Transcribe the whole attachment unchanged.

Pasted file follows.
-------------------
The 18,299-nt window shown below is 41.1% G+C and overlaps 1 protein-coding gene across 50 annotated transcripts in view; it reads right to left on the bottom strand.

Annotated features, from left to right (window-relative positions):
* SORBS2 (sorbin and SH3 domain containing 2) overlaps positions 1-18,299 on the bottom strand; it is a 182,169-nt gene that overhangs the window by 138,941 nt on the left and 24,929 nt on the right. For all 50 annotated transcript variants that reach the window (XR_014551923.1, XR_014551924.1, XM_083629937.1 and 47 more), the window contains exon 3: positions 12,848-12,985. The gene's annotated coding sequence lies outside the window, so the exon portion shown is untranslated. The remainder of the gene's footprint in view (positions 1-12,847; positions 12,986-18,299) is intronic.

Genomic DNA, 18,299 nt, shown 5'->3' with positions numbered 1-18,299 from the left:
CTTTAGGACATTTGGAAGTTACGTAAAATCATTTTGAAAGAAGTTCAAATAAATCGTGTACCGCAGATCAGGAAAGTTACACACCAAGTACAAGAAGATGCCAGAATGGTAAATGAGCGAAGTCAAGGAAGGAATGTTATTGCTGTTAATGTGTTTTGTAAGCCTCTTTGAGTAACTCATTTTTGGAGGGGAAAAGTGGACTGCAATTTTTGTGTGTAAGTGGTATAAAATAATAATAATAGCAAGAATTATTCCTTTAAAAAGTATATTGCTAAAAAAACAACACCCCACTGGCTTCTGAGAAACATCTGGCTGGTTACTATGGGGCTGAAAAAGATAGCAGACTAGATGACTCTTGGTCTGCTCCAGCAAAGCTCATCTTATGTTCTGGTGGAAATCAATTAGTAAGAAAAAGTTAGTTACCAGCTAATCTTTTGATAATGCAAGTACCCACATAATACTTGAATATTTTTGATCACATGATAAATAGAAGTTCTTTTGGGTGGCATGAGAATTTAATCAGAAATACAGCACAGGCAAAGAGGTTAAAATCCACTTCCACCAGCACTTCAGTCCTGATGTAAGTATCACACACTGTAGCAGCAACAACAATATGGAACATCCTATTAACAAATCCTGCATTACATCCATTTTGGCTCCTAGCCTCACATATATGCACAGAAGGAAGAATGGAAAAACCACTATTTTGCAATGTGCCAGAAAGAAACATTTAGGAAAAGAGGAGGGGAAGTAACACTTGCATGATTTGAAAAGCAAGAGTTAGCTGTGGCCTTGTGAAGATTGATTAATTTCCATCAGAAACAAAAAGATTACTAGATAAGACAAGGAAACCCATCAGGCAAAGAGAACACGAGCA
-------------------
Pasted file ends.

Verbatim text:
The 18,299-nt window shown below is 41.1% G+C and overlaps 1 protein-coding gene across 50 annotated transcripts in view; it reads right to left on the bottom strand.

Annotated features, from left to right (window-relative positions):
* SORBS2 (sorbin and SH3 domain containing 2) overlaps positions 1-18,299 on the bottom strand; it is a 182,169-nt gene that overhangs the window by 138,941 nt on the left and 24,929 nt on the right. For all 50 annotated transcript variants that reach the window (XR_014551923.1, XR_014551924.1, XM_083629937.1 and 47 more), the window contains exon 3: positions 12,848-12,985. The gene's annotated coding sequence lies outside the window, so the exon portion shown is untranslated. The remainder of the gene's footprint in view (positions 1-12,847; positions 12,986-18,299) is intronic.

Genomic DNA, 18,299 nt, shown 5'->3' with positions numbered 1-18,299 from the left:
CTTTAGGACATTTGGAAGTTACGTAAAATCATTTTGAAAGAAGTTCAAATAAATCGTGTACCGCAGATCAGGAAAGTTACACACCAAGTACAAGAAGATGCCAGAATGGTAAATGAGCGAAGTCAAGGAAGGAATGTTATTGCTGTTAATGTGTTTTGTAAGCCTCTTTGAGTAACTCATTTTTGGAGGGGAAAAGTGGACTGCAATTTTTGTGTGTAAGTGGTATAAAATAATAATAATAGCAAGAATTATTCCTTTAAAAAGTATATTGCTAAAAAAACAACACCCCACTGGCTTCTGAGAAACATCTGGCTGGTTACTATGGGGCTGAAAAAGATAGCAGACTAGATGACTCTTGGTCTGCTCCAGCAAAGCTCATCTTATGTTCTGGTGGAAATCAATTAGTAAGAAAAAGTTAGTTACCAGCTAATCTTTTGATAATGCAAGTACCCACATAATACTTGAATATTTTTGATCACATGATAAATAGAAGTTCTTTTGGGTGGCATGAGAATTTAATCAGAAATACAGCACAGGCAAAGAGGTTAAAATCCACTTCCACCAGCACTTCAGTCCTGATGTAAGTATCACACACTGTAGCAGCAACAACAATATGGAACATCCTATTAACAAATCCTGCATTACATCCATTTTGGCTCCTAGCCTCACATATATGCACAGAAGGAAGAATGGAAAAACCACTATTTTGCAATGTGCCAGAAAGAAACATTTAGGAAAAGAGGAGGGGAAGTAACACTTGCATGATTTGAAAAGCAAGAGTTAGCTGTGGCCTTGTGAAGATTGATTAATTTCCATCAGAAACAAAAAGATTACTAGATAAGACAAGGAAACCCATCAGGCAAAGAGAACACGAGCA